Garfield County pledges nearly $4M for South Bridge project
Post Independent Contributor
GLENWOOD SPRINGS — The proposed South Bridge project that would connect Airport Road south of Glenwood Springs to State Highway 82 got a shot of momentum on Monday when the Garfield Board of County Commissioners voted 2-1 to contribute $3.9 million to the project over four years.
That pledge would cover about 10 percent of the project’s estimated cost of $39 million, and the City of Glenwood Springs, which is spearheading the project, would pay for another 10 percent.
The city is hoping that the rest comes in the form of a $30 million grant from a state transportation program called Responsible Acceleration of Maintenance and Partnerships (RAMP).
Whether the project wins a state grant should be known by the end of September, said Glenwood Springs City Engineer Terry Partch.
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Despite a long road ahead for the project, Commissioner Tom Jankovsky was celebrating on Monday.
Jankovsky is the General Manager of Sunlight Mountain resort at the end of Four Mile Road, and the South Bridge project would give residents of that road and the surrounding area a second evacuation route in the event of a wildfire, rock slide, or other natural disaster.
The Four Mile Road area is now only accessible from Grand Avenue via 27th Street and Midland Avenue.
“I don’t know how many years we’ve been trying to do this,” said Jankovsky before the vote. “This is still a long shot, but if this does get approved, we should celebrate.”
If built, the South Bridge would provide up-valley commuters living in South Glenwood Springs with a more direct route to State Highway 82 than the current route on 27th Street.
Glenwood Springs Mayor Leo McKinney said it could also relieve traffic congestion that arises during pickup and drop-off hours at Sopris Elementary School during the academic year.
“There’s a lot of out of direction travel in that area,” he said, referring to traffic from Carbondale and elsewhere up Valley. “I’ve seen the traffic backed up from the school all the way to the roundabout at Midland Avenue.”
Another way in and out
The idea for a South Bridge first arose in the wake of the 2002 Coal Seam Fire in Glenwood Springs, when city residents realized the need for multiple means of egress from every part of town.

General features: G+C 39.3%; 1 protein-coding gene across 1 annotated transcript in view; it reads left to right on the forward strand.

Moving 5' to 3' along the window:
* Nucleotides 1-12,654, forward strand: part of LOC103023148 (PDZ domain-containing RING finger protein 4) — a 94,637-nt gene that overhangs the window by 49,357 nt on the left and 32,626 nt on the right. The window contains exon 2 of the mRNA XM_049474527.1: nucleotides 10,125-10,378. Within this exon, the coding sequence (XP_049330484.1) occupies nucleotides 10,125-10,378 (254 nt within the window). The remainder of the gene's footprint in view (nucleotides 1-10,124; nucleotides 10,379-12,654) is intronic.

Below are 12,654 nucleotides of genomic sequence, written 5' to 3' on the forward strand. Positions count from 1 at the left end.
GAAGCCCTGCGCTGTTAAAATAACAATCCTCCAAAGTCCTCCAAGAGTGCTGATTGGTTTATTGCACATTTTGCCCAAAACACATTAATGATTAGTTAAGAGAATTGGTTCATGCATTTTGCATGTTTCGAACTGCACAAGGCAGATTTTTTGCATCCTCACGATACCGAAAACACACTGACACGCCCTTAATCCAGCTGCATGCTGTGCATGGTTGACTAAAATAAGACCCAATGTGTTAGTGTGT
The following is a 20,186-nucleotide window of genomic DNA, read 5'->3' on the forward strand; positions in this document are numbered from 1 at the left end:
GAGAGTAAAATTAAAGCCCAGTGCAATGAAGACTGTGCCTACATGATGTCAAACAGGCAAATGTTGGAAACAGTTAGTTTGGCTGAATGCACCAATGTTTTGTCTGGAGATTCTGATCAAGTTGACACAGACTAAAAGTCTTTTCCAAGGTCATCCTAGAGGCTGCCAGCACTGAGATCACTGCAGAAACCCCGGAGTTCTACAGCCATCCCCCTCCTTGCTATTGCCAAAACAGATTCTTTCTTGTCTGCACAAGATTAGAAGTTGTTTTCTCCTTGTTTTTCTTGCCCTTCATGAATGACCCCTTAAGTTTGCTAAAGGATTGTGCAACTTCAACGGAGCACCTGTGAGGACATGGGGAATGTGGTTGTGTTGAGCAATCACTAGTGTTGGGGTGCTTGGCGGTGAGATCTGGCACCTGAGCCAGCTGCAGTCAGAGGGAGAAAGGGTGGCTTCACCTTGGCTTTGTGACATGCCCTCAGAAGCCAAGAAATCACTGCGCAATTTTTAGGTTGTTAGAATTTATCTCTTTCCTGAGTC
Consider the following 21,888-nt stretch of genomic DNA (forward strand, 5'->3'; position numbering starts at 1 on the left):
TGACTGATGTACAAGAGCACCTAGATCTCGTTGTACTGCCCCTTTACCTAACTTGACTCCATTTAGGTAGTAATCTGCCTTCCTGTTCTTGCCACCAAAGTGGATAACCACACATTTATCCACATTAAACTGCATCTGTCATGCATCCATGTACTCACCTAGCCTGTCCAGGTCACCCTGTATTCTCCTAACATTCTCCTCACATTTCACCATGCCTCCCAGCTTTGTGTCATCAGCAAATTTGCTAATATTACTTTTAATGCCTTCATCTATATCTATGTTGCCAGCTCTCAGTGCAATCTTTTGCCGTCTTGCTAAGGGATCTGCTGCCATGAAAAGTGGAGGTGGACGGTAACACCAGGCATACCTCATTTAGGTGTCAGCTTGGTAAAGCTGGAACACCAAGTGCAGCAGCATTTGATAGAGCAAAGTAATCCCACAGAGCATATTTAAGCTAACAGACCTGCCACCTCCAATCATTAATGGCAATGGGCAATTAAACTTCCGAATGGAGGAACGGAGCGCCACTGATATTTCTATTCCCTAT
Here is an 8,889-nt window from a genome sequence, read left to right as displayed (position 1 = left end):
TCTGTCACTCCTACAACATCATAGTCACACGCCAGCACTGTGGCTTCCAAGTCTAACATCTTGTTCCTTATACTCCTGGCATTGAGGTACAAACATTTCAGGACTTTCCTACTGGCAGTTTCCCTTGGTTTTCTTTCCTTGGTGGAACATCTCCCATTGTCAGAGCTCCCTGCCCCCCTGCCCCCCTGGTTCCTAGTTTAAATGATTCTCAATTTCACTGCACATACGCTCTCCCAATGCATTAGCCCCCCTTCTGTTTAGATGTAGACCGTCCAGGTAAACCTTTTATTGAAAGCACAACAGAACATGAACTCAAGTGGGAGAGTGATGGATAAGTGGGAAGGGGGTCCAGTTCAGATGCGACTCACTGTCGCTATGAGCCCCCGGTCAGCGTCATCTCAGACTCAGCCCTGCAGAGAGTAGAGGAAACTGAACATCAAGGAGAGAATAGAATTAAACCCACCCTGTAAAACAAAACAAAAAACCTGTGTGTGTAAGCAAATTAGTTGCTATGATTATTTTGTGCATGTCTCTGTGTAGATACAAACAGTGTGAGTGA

Through the efforts of then 3rd District Congressman Scott McInnis, the project received a $4.5 million federal earmark for planning and eventual construction. Most of that money was used to prepare a required environmental assessment.
The commissioners’ approval on Tuesday came thanks to an evolution in commissioner Mike Samson’s views on the project. In a meeting last week, Samson said he was hesitant to support the South Bridge with so many projects in other parts of the county also vying for state funding.
There are eight additional projects competing for more than $18 million in RAMP funds this year, according to a document prepared by Partch, and some of those may be seeking additional county funds.
“I just want you to know … that we have a lot of needs and a lot of wants throughout the county, and I think that in doing this we will have to put some of the plans that we had in other departments on the back burner,” said Samson, addressing Partch, McKinney and Glenwood Springs City Manager Jeff Hecksel.
Still, Samson pledged to support the project so long as city officials guaranteed they wouldn’t ask for additional funding for the bridge down the road.
Complicating the glut of transportation related funding requests facing the county this year is a projected decline of roughly $15 million in county property tax revenues in 2014.
The $3.9 million that the county has earmarked for the South Bridge project would come out of the county’s $10 million capital reserve fund. Overall, the county is heading into 2014 with a fund balance of around $100 million, according to county Finance Director Ann Driggers.
“I’m generally a fiscal conservative, and advocate that what goes in comes out, but in this case I would advocate that we pull this from our reserves,” said Jankovsky.
Commissioner John Martin, who cast the lone dissenting vote, disagreed with Jankovsky and argued that pulling $4 million from reserves would be leading the county down “a dangerous road.”
“The project itself is a great idea, but the overall cost of the project is out of sight,” Martin said, noting that there was also no guarantee that the $30 million in state grant funds would come through.
As currently envisioned, the project would include a roundabout at the intersection of Midland, Four Mile Road and Airport Road, and a major upgrade of Airport Road.
A preferred route calls for extending the road beneath the south end of the city airport runway to a new bridge and connection to Highway 82 just south of the Holy Cross Energy headquarters.
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